Gill — Early Settlement

Extracted from "History of the Connecticut Valley in Massachusetts, Volume II," by Louis H. Everts, 1879.

      The greater portion of the tract now occupied by Gill was at one time included within the limits of Deerfield, and later was a part of the town of Greenfield, from which it was set off in 1793.
      It is supposed that the farms now occupied by G. Stacy near the river on the east, and by H. H. Howland near the river in the south, were occupied by settlers previous to the Turner's Falls fight in 1676, and the settlements thereon were undoubtedly the earliest made in what is now the town of Gill. These settlers were named respectively Howland and Stacy, but their term of abode after first settling was abruptly shortened by Indian depredations, and they returned to Deerfield. At a later date they reoccupied their farms in this town. The farms next settled were those now occupied by Mrs. Obed Severance, east of Barnard's Hill, and the old Bascom homestead, near Fall River on the northwest, upon which Mrs. E. L. Bascom now resides.
      The great-great-grandfather of Obed Severance took up a farm on Grass Hill, where, not long afterward, he was killed by Indians. About this time one Brooks and his wife came up from the southern part of Deerfield and settled near the river, on the southeast. Brooks was employed by some Deerfield people as a herdsman, and built a hut on the site now occupied by Charles Hayward's barn, on his river-farm, in the southeast. Brooks killed an Indian whom he discovered lurking near Stacy's Mountain, and then, affrighted at the probable consequences of the act, he fled with his wife to Deerfield. His escape was made none too soon, for the Indians in the vicinity, upon learning of the death of Brooks' victim, descended upon the river settlements in that region, drove off the settlers, burned their huts, and destroyed their crops.
      The early settlements by Severance, Brooks, and others, of which mention has been made in the foregoing, must have been effected during the years of the Indian troubles, for it is related that the river settlers were much harassed by Indians, and frequently fled to the forts at Northfield for safety.
      Although settlements were made previous to 1676, they were not permanent, and, from the best evidence obtainable, it appears the territory was not fairly opened by settlers until fully a century subsequent to that date.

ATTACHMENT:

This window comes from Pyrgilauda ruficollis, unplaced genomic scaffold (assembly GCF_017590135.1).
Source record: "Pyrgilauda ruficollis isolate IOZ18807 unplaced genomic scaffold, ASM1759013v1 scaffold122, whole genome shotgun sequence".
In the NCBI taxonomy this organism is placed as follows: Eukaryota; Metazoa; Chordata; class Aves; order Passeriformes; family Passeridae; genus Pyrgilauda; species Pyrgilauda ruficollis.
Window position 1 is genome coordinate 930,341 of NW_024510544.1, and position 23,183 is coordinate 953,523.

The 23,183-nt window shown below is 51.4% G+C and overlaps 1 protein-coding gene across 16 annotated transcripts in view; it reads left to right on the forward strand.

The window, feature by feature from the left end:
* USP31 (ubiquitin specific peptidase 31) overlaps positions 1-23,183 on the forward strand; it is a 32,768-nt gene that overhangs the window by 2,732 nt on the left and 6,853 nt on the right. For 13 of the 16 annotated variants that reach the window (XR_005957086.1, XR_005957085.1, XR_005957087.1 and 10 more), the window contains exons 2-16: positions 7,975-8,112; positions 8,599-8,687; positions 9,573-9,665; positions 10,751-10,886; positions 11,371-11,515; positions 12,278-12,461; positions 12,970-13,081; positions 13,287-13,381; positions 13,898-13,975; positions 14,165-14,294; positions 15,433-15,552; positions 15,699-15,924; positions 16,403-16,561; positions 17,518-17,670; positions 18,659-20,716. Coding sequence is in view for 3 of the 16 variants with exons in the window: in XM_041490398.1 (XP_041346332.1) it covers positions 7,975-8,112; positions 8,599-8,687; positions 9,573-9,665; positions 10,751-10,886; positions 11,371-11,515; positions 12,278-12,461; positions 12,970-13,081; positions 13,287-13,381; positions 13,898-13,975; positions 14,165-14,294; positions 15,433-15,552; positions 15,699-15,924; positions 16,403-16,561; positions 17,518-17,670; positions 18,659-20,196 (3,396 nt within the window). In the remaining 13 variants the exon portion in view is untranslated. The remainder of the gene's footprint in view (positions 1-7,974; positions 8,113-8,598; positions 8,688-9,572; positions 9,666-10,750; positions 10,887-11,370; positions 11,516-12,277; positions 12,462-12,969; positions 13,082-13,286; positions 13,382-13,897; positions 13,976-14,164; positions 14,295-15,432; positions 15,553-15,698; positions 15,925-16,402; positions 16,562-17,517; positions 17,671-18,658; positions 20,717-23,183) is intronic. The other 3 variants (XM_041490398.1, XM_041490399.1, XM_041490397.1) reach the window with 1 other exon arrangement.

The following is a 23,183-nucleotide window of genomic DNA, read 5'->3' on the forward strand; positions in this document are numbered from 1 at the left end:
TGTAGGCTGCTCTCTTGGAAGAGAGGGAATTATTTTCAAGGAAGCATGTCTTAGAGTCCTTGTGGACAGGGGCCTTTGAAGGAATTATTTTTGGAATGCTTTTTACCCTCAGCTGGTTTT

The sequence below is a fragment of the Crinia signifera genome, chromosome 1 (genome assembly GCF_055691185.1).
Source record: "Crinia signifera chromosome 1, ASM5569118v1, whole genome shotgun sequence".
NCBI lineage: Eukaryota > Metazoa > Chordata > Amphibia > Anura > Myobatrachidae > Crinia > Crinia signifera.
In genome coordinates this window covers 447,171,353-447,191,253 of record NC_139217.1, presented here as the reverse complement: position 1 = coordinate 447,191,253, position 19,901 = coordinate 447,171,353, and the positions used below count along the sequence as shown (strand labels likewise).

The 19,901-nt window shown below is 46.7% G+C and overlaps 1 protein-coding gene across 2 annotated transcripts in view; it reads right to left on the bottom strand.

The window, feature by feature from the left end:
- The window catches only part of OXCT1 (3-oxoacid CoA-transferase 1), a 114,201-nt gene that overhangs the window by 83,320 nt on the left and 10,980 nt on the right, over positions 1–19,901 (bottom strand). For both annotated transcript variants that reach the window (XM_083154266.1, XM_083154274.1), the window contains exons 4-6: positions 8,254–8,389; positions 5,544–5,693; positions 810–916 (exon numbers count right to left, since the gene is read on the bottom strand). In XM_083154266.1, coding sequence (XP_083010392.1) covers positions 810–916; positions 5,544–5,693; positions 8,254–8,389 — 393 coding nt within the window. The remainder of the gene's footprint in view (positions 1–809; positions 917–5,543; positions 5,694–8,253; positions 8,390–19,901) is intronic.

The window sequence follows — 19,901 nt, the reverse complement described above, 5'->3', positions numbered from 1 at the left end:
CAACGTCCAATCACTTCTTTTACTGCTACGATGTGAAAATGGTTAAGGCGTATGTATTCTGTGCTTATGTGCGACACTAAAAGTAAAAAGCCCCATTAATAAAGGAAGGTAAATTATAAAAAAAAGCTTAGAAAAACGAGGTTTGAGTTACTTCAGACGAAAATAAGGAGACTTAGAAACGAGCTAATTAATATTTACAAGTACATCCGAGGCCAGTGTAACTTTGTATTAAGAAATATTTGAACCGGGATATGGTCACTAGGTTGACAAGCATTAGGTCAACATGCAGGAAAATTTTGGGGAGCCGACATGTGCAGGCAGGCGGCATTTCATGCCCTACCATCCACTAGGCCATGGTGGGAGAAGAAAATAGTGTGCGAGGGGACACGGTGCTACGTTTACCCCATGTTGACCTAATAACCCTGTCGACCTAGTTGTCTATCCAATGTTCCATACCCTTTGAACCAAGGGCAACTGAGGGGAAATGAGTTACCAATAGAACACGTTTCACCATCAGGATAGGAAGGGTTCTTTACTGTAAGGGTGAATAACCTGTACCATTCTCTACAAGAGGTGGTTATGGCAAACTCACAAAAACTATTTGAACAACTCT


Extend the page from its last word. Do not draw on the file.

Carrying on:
The first permanent settlers of whom there is any trace were David Wrisley and his four sons, who moved up from Connecticut about 1776. David Wrisley, Sr., settled near where Mr. A. L. Hosley lives, west of the centre. The old well dug by Mr. Wrisley is still used by Mr. Hosley, and is famous in that section for the purity and coldness of its water. Of David's four sons, David, Jr., settled near his father; Asahel near where Abel Thornton lives; Eleazer where the late H R. Purple lived; and Elijah northwest of Arms' Pond, on land now owned by A. E. Deane. The sons raised large families, and the name of Wrisley was at one time so common that fully one-fifth of the inhabitants of Gill either bore the name or were blood-relations to possessors of it. At this day there is not known to be a person in the town bearing the name.
      It is worthy of note that one David Wrisley built the first tavern in Saratoga, N. Y., and Charles Wrisley laid the capstone of Bunker Hill monument, both of these Wrisleys being natives of the territory now occupied by Gill.
      About 1776 the settlers upon the tract included Hosley, Childs, Combs, Sprague, Warner, Sage, Gains, Thornton, Ballard, Bates, Field, Munn, Roberts, the Wrisleys, Richards, Allen, Stoughton, Squires, Smalley, and Shattuck.
      Among the early roads laid out in 1795 was one from Woodard (now Unadilla) Brook to the Iron-Works bridge, on Fall River in the northwest; one from the Falls to Northfield; one from Mr. Wrisley's to Mr. Brooks'; and one from the house of David Wrisley (3d) to the Bernardston line.

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10 Jul 2005